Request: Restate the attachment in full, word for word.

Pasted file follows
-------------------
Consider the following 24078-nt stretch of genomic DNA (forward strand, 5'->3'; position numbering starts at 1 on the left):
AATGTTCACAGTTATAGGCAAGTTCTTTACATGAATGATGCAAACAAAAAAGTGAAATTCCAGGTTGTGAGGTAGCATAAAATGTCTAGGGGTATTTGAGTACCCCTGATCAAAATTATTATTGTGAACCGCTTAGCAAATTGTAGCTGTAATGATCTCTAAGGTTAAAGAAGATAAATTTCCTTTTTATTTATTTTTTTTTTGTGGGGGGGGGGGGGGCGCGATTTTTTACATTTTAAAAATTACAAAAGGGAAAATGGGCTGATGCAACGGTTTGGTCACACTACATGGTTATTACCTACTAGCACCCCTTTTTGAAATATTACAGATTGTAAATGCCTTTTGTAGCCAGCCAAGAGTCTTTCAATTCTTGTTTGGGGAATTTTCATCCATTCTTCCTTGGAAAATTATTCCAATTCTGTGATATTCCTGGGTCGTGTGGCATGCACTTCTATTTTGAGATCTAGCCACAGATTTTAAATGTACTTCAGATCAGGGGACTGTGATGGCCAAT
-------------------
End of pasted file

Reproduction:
Consider the following 24078-nt stretch of genomic DNA (forward strand, 5'->3'; position numbering starts at 1 on the left):
AATGTTCACAGTTATAGGCAAGTTCTTTACATGAATGATGCAAACAAAAAAGTGAAATTCCAGGTTGTGAGGTAGCATAAAATGTCTAGGGGTATTTGAGTACCCCTGATCAAAATTATTATTGTGAACCGCTTAGCAAATTGTAGCTGTAATGATCTCTAAGGTTAAAGAAGATAAATTTCCTTTTTATTTATTTTTTTTTTGTGGGGGGGGGGGGGGCGCGATTTTTTACATTTTAAAAATTACAAAAGGGAAAATGGGCTGATGCAACGGTTTGGTCACACTACATGGTTATTACCTACTAGCACCCCTTTTTGAAATATTACAGATTGTAAATGCCTTTTGTAGCCAGCCAAGAGTCTTTCAATTCTTGTTTGGGGAATTTTCATCCATTCTTCCTTGGAAAATTATTCCAATTCTGTGATATTCCTGGGTCGTGTGGCATGCACTTCTATTTTGAGATCTAGCCACAGATTTTAAATGTACTTCAGATCAGGGGACTGTGATGGCCAAT